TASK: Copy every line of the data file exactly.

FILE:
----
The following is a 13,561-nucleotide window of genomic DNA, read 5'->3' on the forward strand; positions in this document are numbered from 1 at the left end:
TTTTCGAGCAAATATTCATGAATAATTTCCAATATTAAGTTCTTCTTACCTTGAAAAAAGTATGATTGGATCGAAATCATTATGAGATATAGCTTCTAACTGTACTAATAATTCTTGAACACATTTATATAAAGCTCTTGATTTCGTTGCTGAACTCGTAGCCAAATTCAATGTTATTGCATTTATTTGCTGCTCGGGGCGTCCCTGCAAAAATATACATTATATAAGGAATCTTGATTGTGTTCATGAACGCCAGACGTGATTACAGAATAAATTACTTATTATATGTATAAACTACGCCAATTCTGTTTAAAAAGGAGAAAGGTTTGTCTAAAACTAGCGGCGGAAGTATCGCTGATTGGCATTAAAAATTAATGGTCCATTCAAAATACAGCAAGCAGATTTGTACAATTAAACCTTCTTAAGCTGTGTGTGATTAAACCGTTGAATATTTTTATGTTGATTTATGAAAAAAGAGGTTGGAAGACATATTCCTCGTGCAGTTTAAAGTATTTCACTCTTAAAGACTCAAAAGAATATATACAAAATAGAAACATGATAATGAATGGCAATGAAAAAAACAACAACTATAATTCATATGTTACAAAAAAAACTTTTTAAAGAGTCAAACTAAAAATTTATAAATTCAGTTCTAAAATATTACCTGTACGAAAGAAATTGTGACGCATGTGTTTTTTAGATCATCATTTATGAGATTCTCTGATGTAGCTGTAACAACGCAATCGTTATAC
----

The following is a 13,561-nucleotide window of genomic DNA, read 5'->3' on the forward strand; positions in this document are numbered from 1 at the left end:
TTTTCGAGCAAATATTCATGAATAATTTCCAATATTAAGTTCTTCTTACCTTGAAAAAAGTATGATTGGATCGAAATCATTATGAGATATAGCTTCTAACTGTACTAATAATTCTTGAACACATTTATATAAAGCTCTTGATTTCGTTGCTGAACTCGTAGCCAAATTCAATGTTATTGCATTTATTTGCTGCTCGGGGCGTCCCTGCAAAAATATACATTATATAAGGAATCTTGATTGTGTTCATGAACGCCAGACGTGATTACAGAATAAATTACTTATTATATGTATAAACTACGCCAATTCTGTTTAAAAAGGAGAAAGGTTTGTCTAAAACTAGCGGCGGAAGTATCGCTGATTGGCATTAAAAATTAATGGTCCATTCAAAATACAGCAAGCAGATTTGTACAATTAAACCTTCTTAAGCTGTGTGTGATTAAACCGTTGAATATTTTTATGTTGATTTATGAAAAAAGAGGTTGGAAGACATATTCCTCGTGCAGTTTAAAGTATTTCACTCTTAAAGACTCAAAAGAATATATACAAAATAGAAACATGATAATGAATGGCAATGAAAAAAACAACAACTATAATTCATATGTTACAAAAAAAACTTTTTAAAGAGTCAAACTAAAAATTTATAAATTCAGTTCTAAAATATTACCTGTACGAAAGAAATTGTGACGCATGTGTTTTTTAGATCATCATTTATGAGATTCTCTGATGTAGCTGTAACAACGCAATCGTTATAC